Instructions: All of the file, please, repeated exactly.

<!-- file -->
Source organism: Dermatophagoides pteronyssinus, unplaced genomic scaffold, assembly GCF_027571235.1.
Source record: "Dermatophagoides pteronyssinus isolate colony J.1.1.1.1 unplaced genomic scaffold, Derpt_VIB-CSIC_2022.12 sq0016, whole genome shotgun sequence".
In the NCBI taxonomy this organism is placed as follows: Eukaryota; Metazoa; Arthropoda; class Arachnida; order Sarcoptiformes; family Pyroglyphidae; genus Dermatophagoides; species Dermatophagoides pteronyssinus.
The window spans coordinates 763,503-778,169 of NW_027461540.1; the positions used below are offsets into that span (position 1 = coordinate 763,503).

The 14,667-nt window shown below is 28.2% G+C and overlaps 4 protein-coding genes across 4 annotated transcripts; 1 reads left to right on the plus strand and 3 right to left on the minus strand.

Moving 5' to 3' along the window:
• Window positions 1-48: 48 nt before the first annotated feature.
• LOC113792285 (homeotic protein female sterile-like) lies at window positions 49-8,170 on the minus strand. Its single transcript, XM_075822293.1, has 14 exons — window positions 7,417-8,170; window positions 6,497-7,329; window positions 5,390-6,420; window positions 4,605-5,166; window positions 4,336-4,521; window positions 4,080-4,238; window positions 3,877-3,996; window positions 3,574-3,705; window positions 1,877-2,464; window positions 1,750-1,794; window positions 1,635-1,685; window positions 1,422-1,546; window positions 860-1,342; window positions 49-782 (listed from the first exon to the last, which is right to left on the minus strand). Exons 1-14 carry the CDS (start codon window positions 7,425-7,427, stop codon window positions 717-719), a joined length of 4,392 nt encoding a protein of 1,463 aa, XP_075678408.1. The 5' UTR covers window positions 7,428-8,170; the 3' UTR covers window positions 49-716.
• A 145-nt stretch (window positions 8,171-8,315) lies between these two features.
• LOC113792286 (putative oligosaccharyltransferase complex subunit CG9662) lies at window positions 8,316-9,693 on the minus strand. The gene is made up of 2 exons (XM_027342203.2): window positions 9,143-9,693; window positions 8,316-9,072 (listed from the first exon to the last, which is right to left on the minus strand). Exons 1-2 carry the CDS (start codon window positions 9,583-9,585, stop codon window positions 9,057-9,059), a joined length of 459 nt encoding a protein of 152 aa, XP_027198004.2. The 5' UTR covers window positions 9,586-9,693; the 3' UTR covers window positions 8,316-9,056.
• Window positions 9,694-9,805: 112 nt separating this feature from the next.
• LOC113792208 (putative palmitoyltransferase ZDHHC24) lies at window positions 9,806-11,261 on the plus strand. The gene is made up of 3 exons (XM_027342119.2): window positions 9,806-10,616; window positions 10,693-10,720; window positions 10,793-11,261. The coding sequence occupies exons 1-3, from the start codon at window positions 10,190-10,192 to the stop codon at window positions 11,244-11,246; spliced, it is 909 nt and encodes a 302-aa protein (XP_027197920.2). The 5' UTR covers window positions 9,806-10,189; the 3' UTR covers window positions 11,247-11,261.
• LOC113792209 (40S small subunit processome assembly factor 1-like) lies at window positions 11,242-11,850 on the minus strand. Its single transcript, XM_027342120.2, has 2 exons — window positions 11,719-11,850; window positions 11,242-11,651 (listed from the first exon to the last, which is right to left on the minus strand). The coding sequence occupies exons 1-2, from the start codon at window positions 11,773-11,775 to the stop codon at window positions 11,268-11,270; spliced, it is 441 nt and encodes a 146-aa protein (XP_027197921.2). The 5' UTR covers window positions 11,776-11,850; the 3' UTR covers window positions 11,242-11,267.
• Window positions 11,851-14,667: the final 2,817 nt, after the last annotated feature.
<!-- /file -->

Source organism: Dermatophagoides pteronyssinus, unplaced genomic scaffold, assembly GCF_027571235.1.
Source record: "Dermatophagoides pteronyssinus isolate colony J.1.1.1.1 unplaced genomic scaffold, Derpt_VIB-CSIC_2022.12 sq0016, whole genome shotgun sequence".
In the NCBI taxonomy this organism is placed as follows: Eukaryota; Metazoa; Arthropoda; class Arachnida; order Sarcoptiformes; family Pyroglyphidae; genus Dermatophagoides; species Dermatophagoides pteronyssinus.
The window spans coordinates 763,503-778,169 of NW_027461540.1; the positions used below are offsets into that span (position 1 = coordinate 763,503).

The 14,667-nt window shown below is 28.2% G+C and overlaps 4 protein-coding genes across 4 annotated transcripts; 1 reads left to right on the plus strand and 3 right to left on the minus strand.

Moving 5' to 3' along the window:
• Window positions 1-48: 48 nt before the first annotated feature.
• LOC113792285 (homeotic protein female sterile-like) lies at window positions 49-8,170 on the minus strand. Its single transcript, XM_075822293.1, has 14 exons — window positions 7,417-8,170; window positions 6,497-7,329; window positions 5,390-6,420; window positions 4,605-5,166; window positions 4,336-4,521; window positions 4,080-4,238; window positions 3,877-3,996; window positions 3,574-3,705; window positions 1,877-2,464; window positions 1,750-1,794; window positions 1,635-1,685; window positions 1,422-1,546; window positions 860-1,342; window positions 49-782 (listed from the first exon to the last, which is right to left on the minus strand). Exons 1-14 carry the CDS (start codon window positions 7,425-7,427, stop codon window positions 717-719), a joined length of 4,392 nt encoding a protein of 1,463 aa, XP_075678408.1. The 5' UTR covers window positions 7,428-8,170; the 3' UTR covers window positions 49-716.
• A 145-nt stretch (window positions 8,171-8,315) lies between these two features.
• LOC113792286 (putative oligosaccharyltransferase complex subunit CG9662) lies at window positions 8,316-9,693 on the minus strand. The gene is made up of 2 exons (XM_027342203.2): window positions 9,143-9,693; window positions 8,316-9,072 (listed from the first exon to the last, which is right to left on the minus strand). Exons 1-2 carry the CDS (start codon window positions 9,583-9,585, stop codon window positions 9,057-9,059), a joined length of 459 nt encoding a protein of 152 aa, XP_027198004.2. The 5' UTR covers window positions 9,586-9,693; the 3' UTR covers window positions 8,316-9,056.
• Window positions 9,694-9,805: 112 nt separating this feature from the next.
• LOC113792208 (putative palmitoyltransferase ZDHHC24) lies at window positions 9,806-11,261 on the plus strand. The gene is made up of 3 exons (XM_027342119.2): window positions 9,806-10,616; window positions 10,693-10,720; window positions 10,793-11,261. The coding sequence occupies exons 1-3, from the start codon at window positions 10,190-10,192 to the stop codon at window positions 11,244-11,246; spliced, it is 909 nt and encodes a 302-aa protein (XP_027197920.2). The 5' UTR covers window positions 9,806-10,189; the 3' UTR covers window positions 11,247-11,261.
• LOC113792209 (40S small subunit processome assembly factor 1-like) lies at window positions 11,242-11,850 on the minus strand. Its single transcript, XM_027342120.2, has 2 exons — window positions 11,719-11,850; window positions 11,242-11,651 (listed from the first exon to the last, which is right to left on the minus strand). The coding sequence occupies exons 1-2, from the start codon at window positions 11,773-11,775 to the stop codon at window positions 11,268-11,270; spliced, it is 441 nt and encodes a 146-aa protein (XP_027197921.2). The 5' UTR covers window positions 11,776-11,850; the 3' UTR covers window positions 11,242-11,267.
• Window positions 11,851-14,667: the final 2,817 nt, after the last annotated feature.